Swab samples were collected by removing a sterile, rayon (noncotton) swab (Environmental Swab Kit, CDC, Atlanta, GA) from a sterile tube, moistening it by inserting it into a second tube which contained a sponge soaked with sterile 1.5 mL of phosphate-buffered saline (PBS) at pH 7.2, and then swabbing the selected surface by moving the swab back and forth across the surface with several horizontal strokes, then several vertical strokes. The swab was rotated during sampling to ensure that the entire surface of the swab was used. After sampling, the swab was returned to its original, prelabeled sampling tube for submission to the laboratory. At every selected location, premoistened swabs were collected. Approximately half the sites were also sampled again with unmoistened dry swabs to compare the sampling efficiency of dry swabs to wet swabs and other techniques.
Wipe samples were collected on selected surfaces with a 7.62 x 7.62 cm sterile rayon gauze pad (Dukal Corp., Syosset, NY) premoistened with approximately 5 mL sterile water (Baxter Healthcare Corp., Deerfield, IL). The surface was thoroughly wiped back and forth by using several vertical strokes, folding the exposed side of the pad, and making several horizontal strokes over the same area with the other side of the wipe. The pad was then placed in a prelabeled, 50-mL sterile conical tube and sealed with a cap.
HEPA vacuum sock samples were collected by inserting a cone-shaped filtering trap (dust collection filter sock; Midwest Filtration Co., Fairfield, OH) into the nozzle of a HEPA vacuum cleaner (Atrix International Inc., Burnsville, MN). The vacuum had an electric motor (120 V, 6.6 A, 1 hp) to provide suction of 28 cubic feet (792.4 L) per min through the vacuum nozzle (Figure 2). The plastic sleeve of the dust collection trap was folded over the outside of the nozzle and held in place by hand while the vacuum nozzle was moved slowly back and forth across the sampled surface. The dust collection trap was removed from the vacuum nozzle, placed in a prelabeled, 50-mL sterile conical tube, and sealed with a cap. Before inserting a clean sock into the vacuum nozzle and collecting a subsequent sample, the investigator put on a new pair of gloves and wiped the inside of the vacuum nozzle thoroughly with an alcohol wipe, to physically remove contamination from the nozzle surface (not to sterilize the surface because alcohol does not effectively kill B. anthracis spores ). To determine whether cross-contamination of subsequent vacuum samples might occur through contamination of the vacuum nozzle during sampling, occasionally a filter sock was inserted into the vacuum nozzle after a sample had been collected and the nozzle cleaned, but the sock was then simply withdrawn and placed in a sterile conical tube for laboratory analysis.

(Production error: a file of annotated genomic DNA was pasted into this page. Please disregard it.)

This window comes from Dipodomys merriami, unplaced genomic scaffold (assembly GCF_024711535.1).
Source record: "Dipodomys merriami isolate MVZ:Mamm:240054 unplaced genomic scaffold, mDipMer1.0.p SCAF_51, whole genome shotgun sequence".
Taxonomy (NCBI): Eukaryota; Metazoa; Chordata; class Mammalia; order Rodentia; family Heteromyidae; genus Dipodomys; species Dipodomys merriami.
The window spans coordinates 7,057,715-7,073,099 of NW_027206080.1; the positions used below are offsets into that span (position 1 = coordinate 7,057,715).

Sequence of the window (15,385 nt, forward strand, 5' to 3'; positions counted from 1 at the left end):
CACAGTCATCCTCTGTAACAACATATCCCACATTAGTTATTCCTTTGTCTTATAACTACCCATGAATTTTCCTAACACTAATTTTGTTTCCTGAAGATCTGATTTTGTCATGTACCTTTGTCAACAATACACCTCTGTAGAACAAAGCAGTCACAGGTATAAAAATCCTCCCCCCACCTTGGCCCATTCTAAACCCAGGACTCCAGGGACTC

Swab and wipe samples were extracted in a laboratory operated by the USPS contractor at the Brentwood facility. The samples were extracted by adding 20–30 mL 0.3% Tween 20 in PBS to a 50-mL Blue Falcon screw-top tube (Becton Dickinson Labware, Franklin Lakes, NJ) and vortexing the tube for 3 min. The contents of the tube were allowed to settle for 5 min, and swabs and wipes were removed. The tube was centrifuged at 3,000–4,500 rpm, 15–30 min at 10°C, the supernatant removed by decanting, and the pellet was resuspended in 2 mL 0.3% Tween 20 in PBS solution. Approximately half the resuspended extract was shipped to CDC Bioterrorism Surge Capacity and Anthrax Laboratories for culture and confirmatory analysis. The remaining half of the resuspended extract was retained at the laboratory at the Brentwood facility for polymerase chain reaction (PCR) analysis (unpub. data).